People living with diabetes might soon have better access to care thanks to an unlikely source: the Internal Revenue Service.
Sandeep Jauhar’s grandfather was sitting down to lunch with family when he crumpled to the floor. Jeff Kwitowski’s father was on a routine bike ride. Cat Davis Ahmed’s father was enjoying a game of tennis. And Florence Champagne was in an office building when she dropped to her knees, gasping for air and praying for her life.
The rising price of insulin has created a multibillion-dollar business for the pharmaceutical oligopoly that controls the market — and a deep sense of anger and fear among people who need the drug to stay alive.
Americans pay more for prescription drugs than any country in the world, and the pharmaceutical industry earns billions in profits each year.
George Huntley and Stewart Perry, members of the National Diabetes Volunteer Leadership Council, offered this slide deck on insulin affordability, which explains why America sees increasingly higher costs for insulin. The presentation also includes resources for patients to better access affordable insulin. Click below to view the presentation.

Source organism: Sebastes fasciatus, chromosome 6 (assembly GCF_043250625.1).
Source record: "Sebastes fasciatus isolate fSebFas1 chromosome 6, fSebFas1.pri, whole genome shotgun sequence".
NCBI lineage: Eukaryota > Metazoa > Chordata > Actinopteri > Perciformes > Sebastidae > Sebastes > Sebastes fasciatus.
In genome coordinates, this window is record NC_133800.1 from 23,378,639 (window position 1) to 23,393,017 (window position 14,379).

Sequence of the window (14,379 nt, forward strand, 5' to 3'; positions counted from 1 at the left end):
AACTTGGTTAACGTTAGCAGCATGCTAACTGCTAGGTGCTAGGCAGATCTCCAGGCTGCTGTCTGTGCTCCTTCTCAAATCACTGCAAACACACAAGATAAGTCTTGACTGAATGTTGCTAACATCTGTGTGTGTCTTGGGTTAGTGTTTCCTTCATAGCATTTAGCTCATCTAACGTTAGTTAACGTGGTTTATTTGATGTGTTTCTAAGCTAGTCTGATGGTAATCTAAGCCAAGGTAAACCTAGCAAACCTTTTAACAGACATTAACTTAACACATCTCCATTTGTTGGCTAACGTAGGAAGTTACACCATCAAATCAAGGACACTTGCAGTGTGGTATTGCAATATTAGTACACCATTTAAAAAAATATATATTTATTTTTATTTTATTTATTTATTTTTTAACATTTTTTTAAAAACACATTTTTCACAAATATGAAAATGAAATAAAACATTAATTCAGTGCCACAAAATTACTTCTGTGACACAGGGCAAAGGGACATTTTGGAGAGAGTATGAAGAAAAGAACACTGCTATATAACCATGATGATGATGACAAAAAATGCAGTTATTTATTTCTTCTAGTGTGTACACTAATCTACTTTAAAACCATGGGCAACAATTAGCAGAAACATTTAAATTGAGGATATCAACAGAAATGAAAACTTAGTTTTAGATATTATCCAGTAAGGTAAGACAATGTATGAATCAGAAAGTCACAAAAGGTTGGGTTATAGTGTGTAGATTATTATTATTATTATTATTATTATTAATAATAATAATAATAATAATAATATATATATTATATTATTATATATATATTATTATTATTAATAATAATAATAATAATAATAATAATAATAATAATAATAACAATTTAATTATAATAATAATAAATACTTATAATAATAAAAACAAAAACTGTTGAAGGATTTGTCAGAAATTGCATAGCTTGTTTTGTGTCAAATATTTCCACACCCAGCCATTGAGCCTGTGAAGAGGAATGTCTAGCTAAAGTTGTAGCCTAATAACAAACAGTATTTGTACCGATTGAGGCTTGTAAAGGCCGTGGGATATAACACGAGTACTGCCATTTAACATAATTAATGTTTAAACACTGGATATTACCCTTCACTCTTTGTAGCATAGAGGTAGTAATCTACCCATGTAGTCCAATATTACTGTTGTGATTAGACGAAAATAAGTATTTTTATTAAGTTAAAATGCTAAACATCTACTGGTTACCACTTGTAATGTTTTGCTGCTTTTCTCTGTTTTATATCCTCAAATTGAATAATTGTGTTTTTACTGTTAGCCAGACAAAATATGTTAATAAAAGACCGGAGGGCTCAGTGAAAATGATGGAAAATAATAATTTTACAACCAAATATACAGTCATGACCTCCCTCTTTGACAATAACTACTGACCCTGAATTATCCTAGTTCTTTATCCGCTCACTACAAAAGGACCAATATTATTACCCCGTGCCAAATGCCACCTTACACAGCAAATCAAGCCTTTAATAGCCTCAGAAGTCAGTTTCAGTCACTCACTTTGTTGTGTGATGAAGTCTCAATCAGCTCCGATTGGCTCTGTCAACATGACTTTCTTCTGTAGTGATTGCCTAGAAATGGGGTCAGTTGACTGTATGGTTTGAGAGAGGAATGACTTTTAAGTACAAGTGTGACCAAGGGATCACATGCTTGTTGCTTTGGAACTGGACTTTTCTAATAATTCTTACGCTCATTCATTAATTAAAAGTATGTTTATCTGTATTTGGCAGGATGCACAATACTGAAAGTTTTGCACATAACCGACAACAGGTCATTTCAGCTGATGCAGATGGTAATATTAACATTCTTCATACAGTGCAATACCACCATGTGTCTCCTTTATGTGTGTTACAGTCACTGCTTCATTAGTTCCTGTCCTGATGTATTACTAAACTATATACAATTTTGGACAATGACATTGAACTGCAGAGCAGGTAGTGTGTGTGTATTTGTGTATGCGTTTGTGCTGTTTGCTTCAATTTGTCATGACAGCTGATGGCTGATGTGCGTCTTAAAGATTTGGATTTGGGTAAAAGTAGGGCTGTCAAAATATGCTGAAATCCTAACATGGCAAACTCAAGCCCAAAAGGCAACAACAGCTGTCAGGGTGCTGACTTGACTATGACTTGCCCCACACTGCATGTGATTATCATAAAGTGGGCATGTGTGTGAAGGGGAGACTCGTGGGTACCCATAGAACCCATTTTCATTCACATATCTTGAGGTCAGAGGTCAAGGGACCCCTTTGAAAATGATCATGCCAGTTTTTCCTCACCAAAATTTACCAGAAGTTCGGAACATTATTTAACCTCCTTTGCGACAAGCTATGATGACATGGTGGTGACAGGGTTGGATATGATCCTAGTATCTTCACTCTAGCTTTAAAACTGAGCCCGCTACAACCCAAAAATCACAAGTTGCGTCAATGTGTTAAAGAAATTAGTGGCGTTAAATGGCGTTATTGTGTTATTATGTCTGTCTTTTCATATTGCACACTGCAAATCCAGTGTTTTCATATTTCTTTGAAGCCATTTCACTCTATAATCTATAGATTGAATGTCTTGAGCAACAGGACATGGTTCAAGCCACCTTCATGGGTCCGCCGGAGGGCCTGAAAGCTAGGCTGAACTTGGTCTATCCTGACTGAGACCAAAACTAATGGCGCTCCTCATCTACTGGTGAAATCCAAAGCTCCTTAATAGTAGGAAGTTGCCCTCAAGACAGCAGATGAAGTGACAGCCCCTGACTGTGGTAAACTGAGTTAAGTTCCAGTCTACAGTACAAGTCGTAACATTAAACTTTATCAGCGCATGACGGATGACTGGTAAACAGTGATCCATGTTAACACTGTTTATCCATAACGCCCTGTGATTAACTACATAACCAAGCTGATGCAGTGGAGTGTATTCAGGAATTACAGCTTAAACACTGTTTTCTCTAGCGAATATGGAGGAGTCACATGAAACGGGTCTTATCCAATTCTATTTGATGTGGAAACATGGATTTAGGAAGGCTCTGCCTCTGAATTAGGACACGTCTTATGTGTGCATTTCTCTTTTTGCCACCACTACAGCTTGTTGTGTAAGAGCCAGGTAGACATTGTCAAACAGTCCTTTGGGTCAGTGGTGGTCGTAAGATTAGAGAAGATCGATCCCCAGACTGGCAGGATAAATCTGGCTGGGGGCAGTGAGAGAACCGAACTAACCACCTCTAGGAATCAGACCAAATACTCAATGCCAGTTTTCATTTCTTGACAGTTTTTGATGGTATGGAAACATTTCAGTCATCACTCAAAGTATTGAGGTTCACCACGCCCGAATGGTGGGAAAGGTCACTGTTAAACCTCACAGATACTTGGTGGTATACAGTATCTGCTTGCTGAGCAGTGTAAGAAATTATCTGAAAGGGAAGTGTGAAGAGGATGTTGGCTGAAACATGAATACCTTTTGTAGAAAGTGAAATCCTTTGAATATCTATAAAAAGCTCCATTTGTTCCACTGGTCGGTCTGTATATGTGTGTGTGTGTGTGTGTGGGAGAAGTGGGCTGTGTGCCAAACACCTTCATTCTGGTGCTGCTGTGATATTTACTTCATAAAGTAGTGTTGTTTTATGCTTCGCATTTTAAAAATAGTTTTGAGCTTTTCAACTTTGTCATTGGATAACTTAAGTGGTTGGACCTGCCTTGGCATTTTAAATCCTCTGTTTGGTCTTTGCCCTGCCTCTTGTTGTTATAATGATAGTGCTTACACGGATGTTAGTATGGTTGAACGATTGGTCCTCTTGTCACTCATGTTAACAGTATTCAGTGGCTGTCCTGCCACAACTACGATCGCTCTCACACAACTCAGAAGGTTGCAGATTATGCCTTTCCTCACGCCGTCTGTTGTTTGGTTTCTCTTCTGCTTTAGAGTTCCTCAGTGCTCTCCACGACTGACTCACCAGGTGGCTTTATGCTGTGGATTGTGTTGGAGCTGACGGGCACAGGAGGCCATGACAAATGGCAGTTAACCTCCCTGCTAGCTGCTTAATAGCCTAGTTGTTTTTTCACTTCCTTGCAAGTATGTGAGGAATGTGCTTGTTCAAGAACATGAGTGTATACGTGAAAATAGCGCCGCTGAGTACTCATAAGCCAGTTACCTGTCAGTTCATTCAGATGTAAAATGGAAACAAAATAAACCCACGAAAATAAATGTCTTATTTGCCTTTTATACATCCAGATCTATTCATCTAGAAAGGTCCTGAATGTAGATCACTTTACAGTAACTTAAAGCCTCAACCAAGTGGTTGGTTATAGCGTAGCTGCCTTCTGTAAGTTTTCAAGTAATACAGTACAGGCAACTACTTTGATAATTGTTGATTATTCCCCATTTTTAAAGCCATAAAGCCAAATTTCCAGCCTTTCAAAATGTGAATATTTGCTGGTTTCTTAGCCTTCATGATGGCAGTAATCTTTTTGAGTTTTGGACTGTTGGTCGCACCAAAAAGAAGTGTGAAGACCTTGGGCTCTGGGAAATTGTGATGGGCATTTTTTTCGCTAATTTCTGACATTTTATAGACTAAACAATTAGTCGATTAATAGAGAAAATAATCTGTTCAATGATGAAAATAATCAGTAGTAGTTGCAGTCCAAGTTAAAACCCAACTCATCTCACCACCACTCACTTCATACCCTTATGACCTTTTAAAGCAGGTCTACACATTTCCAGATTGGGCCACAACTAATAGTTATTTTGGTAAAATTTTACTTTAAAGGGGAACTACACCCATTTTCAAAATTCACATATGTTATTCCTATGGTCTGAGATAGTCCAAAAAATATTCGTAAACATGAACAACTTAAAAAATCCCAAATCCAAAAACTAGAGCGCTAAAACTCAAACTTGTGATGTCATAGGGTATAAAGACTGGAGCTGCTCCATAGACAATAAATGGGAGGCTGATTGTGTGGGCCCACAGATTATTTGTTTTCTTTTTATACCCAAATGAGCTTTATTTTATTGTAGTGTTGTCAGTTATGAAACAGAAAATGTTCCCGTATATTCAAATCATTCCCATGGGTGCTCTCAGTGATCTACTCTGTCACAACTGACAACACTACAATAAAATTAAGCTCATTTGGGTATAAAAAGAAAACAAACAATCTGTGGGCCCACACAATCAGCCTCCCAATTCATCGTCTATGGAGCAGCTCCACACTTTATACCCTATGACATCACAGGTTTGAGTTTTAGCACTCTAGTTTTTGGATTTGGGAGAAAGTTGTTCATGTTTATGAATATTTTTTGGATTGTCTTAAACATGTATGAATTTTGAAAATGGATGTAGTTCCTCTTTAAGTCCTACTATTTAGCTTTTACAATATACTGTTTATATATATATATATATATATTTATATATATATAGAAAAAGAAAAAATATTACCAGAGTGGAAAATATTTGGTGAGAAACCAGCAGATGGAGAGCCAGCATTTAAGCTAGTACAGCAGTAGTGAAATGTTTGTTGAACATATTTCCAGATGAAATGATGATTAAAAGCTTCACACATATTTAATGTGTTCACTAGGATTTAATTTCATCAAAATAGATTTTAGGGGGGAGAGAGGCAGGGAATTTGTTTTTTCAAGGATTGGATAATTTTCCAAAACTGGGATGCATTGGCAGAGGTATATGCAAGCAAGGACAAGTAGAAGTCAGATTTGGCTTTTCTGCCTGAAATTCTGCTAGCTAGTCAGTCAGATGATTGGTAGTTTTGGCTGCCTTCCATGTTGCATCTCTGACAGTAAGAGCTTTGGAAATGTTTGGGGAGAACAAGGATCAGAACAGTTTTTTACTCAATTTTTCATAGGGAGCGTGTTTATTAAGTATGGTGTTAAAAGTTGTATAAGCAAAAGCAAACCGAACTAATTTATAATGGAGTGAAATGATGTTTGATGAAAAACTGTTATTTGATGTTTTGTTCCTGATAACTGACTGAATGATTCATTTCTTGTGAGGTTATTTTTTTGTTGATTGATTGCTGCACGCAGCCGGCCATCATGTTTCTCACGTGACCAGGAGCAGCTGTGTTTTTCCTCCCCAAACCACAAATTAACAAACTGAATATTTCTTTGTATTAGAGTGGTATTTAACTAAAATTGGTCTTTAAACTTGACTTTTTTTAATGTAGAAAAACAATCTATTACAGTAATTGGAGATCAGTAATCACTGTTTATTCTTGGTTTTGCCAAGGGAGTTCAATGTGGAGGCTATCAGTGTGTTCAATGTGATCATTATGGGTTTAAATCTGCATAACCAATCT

Diabetes is becoming more common. But access to appropriate care for people living with diabetes? Not so much. So explains a new white paper from the Institute for Patient Access.
Children with diabetes face a lifetime of challenges. However, if insurers continue to exclude more and more diabetes-related medications and supplies from coverage, children with diabetes and their families could be saddled with a lifetime of exorbitant out-of-pocket costs as well.
This guide was developed in cooperation with the Diabetes Patient Advocacy Coalition, JDRF, and the diaTribe Foundation, and is made available free of charge thanks to financial support from Sanofi.
In short, healthcare insurers – not healthcare professionals – are making critical decisions about which medications and medical devices will be made available.
Many people look forward to the newness of the New Year. January 1 is the day to start resolutions, reset goals, and make hopeful plans. It shouldn’t mean starting a new medicine, especially for patients who are stable and satisfied with the regimen they have. But that is exactly what the New Year ushers in for some men and women with diabetes.